Growing up shy and reserved, I didn’t think I wanted to gain much attention to myself. I didn’t think I was special in any way, that would be of any good use to others, or in a distressed millennial’s words, being “easily replaced”.
When I was 14, someone I considered a friend told me that I was the only one who was a true friend to her. For me, who constantly found myself alone, was astounded to hear that even though I did nothing save for being myself. I suppose it was then that I began to seriously think about the influence I had on others, that I was determined to show that I can be an asset to the society. At the age of 14, I was intrigued by the idea of fame, enthralled by young stars, musicians, actors that I watched off TV or heard from older siblings. Like perhaps most kids at that age, I would have loved being famous, starring on a Disney Channel series or showcasing my writing.
Yet I’m not entirely sure if I knew what it meant to be famous, or why I wanted to be famous. In fact, I’m still not sure about now. I have been considerably chill about whether or not I make it big with my work, even taking it slow about making money. So what is my motivation?
The Backstreet Boys are performing on the day that I fly to London. Out of nostalgia, I started looking them up on Google to see what they had been up to, naturally diverting to my childhood crush, Aaron Carter. The very first result that came up on Google was his return to rehab. Having not heard about this but aware of his party animal nature, I pulled up his Wikipedia. Needless to say, it was excruciating to read. I turned to Nick Carter, my next crush. Again, nothing pleasant, but somewhat better. Amidst this discovery, a sentence from Aaron Carter popped up loud to my mind, “I’m human and […] I make mistakes.”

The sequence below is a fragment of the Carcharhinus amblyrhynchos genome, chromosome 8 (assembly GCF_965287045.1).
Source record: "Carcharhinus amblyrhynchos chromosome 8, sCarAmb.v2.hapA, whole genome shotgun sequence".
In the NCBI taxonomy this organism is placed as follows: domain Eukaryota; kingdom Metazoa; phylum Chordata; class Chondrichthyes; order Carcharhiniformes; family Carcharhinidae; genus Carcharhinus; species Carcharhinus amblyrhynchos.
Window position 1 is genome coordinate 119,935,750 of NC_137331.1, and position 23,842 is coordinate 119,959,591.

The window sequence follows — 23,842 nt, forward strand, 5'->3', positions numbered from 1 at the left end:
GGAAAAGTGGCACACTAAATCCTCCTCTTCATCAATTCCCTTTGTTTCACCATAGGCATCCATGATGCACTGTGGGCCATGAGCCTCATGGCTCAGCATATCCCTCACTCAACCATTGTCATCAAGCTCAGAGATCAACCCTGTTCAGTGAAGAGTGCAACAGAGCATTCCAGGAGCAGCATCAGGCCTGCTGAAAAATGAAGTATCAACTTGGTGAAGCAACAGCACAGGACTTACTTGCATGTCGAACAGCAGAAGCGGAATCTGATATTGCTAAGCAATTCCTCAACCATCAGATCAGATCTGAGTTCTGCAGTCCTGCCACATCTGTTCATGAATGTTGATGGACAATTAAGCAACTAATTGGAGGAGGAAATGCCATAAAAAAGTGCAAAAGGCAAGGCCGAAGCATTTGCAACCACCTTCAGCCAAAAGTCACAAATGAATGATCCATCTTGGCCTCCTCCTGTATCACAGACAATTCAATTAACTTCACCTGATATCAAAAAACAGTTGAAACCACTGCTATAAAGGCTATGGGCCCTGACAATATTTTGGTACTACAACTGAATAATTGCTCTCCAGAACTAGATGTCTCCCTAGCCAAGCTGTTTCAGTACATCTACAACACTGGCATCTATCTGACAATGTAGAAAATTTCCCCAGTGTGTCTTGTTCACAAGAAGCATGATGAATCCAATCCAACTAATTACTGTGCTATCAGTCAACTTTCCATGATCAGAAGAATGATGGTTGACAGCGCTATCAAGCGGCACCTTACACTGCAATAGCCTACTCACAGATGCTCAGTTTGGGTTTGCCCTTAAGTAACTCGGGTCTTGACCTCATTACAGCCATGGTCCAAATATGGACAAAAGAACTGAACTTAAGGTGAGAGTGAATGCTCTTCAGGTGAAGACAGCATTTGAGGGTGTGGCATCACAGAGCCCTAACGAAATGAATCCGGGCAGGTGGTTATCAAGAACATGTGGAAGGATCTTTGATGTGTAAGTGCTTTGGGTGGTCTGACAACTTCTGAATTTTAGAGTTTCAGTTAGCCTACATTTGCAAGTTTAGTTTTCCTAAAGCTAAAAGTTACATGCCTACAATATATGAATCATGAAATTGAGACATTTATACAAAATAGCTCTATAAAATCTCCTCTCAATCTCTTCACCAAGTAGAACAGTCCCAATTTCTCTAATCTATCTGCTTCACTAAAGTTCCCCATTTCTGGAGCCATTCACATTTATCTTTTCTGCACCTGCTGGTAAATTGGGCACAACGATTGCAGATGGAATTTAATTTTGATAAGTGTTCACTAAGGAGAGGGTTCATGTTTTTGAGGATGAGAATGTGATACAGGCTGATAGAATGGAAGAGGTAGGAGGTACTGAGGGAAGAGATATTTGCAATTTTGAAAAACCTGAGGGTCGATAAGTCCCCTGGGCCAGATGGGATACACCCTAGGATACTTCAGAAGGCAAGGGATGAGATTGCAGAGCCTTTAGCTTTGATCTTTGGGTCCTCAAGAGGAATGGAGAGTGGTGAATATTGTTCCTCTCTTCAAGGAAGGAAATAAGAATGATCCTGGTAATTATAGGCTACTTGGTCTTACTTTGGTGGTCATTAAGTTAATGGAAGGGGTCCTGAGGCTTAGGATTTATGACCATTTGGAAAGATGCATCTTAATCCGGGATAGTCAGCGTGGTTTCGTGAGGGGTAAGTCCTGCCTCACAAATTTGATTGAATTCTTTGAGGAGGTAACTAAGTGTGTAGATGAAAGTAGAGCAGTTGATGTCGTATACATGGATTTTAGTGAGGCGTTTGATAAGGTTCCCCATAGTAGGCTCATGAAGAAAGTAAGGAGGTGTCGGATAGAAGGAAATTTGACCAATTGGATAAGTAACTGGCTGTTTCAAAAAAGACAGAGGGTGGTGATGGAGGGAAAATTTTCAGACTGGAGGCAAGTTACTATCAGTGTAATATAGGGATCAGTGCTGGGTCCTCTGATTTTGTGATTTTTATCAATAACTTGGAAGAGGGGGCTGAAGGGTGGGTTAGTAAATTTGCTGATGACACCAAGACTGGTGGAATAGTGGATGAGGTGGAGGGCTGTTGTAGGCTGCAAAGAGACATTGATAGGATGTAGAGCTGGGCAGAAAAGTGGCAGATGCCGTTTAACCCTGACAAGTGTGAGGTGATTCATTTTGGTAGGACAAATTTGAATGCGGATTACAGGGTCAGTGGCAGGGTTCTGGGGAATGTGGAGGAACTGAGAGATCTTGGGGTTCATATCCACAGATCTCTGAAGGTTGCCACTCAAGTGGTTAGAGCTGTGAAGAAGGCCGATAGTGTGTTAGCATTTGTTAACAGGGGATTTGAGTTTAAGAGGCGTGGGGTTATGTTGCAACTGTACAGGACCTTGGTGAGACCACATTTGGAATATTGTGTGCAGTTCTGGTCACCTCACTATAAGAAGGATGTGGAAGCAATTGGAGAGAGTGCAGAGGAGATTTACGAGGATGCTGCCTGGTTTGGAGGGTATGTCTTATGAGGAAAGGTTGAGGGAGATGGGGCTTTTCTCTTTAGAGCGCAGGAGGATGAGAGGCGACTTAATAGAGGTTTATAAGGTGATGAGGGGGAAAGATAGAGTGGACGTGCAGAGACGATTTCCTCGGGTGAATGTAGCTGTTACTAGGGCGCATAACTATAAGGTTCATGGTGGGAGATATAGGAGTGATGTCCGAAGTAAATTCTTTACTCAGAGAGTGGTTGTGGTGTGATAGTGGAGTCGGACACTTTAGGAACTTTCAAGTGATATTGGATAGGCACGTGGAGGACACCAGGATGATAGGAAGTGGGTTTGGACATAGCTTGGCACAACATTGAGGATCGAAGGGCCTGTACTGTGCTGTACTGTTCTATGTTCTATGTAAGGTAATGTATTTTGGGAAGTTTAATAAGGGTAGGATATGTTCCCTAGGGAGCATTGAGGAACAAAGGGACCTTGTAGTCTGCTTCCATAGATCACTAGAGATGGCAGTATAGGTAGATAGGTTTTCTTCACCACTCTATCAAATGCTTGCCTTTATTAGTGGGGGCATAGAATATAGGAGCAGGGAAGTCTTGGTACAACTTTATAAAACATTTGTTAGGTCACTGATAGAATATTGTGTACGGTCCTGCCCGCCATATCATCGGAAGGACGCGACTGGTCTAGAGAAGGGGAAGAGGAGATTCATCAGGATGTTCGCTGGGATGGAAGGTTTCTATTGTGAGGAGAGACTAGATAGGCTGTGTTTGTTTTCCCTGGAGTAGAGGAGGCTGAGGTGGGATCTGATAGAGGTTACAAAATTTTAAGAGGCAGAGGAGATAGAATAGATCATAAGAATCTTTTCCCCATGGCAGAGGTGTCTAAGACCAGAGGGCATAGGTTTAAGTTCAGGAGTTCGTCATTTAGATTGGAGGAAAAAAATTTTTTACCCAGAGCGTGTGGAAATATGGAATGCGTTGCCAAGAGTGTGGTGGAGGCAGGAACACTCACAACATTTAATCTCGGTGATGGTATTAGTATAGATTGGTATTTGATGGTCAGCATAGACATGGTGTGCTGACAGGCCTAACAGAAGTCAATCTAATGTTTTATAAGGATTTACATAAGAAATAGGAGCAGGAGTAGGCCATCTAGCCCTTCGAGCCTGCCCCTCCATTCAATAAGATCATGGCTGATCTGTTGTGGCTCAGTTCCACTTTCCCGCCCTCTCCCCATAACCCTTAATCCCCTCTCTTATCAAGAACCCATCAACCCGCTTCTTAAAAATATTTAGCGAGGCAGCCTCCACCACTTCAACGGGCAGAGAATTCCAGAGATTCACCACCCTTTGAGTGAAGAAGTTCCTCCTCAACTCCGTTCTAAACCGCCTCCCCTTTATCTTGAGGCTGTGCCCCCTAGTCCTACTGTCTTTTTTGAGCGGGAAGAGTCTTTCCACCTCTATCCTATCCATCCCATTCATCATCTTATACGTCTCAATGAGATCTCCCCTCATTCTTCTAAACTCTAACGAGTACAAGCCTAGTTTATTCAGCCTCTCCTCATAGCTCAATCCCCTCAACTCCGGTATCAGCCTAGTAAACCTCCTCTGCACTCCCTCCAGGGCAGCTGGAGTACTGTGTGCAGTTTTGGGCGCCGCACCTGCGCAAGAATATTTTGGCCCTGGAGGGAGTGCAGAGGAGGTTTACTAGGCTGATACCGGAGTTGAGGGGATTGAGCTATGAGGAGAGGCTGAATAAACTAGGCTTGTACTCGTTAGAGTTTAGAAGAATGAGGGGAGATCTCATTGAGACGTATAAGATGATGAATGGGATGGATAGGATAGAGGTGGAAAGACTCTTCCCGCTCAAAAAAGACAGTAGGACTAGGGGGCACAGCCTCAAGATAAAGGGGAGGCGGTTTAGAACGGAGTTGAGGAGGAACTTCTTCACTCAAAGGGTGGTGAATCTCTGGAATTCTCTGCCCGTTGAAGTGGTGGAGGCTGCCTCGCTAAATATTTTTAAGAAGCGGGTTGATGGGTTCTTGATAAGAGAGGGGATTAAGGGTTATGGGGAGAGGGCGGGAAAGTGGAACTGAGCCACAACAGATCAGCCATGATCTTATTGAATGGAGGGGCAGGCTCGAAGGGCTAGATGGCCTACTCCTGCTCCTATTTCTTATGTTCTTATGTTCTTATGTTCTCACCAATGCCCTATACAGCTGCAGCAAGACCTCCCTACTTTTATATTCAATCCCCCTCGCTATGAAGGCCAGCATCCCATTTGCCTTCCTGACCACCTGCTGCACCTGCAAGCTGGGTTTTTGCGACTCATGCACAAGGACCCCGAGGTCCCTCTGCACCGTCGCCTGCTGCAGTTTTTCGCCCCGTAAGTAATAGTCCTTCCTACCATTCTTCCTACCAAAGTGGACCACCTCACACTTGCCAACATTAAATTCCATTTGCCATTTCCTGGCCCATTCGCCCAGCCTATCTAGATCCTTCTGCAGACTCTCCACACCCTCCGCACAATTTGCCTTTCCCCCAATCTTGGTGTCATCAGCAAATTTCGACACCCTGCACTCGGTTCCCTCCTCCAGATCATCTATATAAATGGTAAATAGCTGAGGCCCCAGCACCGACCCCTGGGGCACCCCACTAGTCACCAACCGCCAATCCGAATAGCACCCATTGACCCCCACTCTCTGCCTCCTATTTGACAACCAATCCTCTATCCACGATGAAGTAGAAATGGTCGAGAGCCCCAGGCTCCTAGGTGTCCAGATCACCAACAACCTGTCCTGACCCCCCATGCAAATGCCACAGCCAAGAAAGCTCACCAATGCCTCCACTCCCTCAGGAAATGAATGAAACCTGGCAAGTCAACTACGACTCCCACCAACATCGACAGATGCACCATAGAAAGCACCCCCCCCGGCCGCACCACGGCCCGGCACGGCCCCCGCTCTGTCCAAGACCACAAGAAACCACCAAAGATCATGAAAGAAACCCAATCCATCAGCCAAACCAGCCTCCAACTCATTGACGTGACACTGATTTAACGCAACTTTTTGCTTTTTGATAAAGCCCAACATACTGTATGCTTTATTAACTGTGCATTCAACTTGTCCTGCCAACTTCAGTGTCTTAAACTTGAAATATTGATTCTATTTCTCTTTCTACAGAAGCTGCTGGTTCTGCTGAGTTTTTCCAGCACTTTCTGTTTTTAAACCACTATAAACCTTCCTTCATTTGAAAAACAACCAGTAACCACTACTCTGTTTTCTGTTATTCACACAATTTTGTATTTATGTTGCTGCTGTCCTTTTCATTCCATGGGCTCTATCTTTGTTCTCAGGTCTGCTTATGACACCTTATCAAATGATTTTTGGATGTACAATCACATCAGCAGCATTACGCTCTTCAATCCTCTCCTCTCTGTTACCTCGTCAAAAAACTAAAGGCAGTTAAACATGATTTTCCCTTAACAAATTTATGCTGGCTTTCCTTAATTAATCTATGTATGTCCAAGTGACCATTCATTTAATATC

I don’t wish to judge, but having watched the devastation surrounding people like Michael Jackson, Carrie Fisher and even Chester Bennington, I couldn’t help but wonder about the lives they led with fame and constant scrutiny from public eyes. Was it burden? Plenty of celebrities shared how they didn’t want their personal lives pried, and yet we read about their private encounters everywhere. It seemed to me that it’s inevitable once you become someone adored or abhorred by millions, once you become famous.
If that happens to me, can I handle it? Will I feel burdened, weakened to my knees, desperate for privacy?
After all, as a writer, I aim to inspire, to motivate. I don’t write because I want to appeal to the audience, to tell them, “hey, I’m human too, so it’s okay to be bad sometimes”. I write because I want to tell them, “yes, I’m human too, but I’m trying, and I’m doing better, so can you”. Because my life has been about improvements, little steps that I take to learn about myself, about what it means to really live, and then enduring with positivity of my life.
Maybe I won’t feel burden. Maybe I’ll feel inspired.
At least, I aim to do so, if I do become famous. Whether that happens, it is up to God.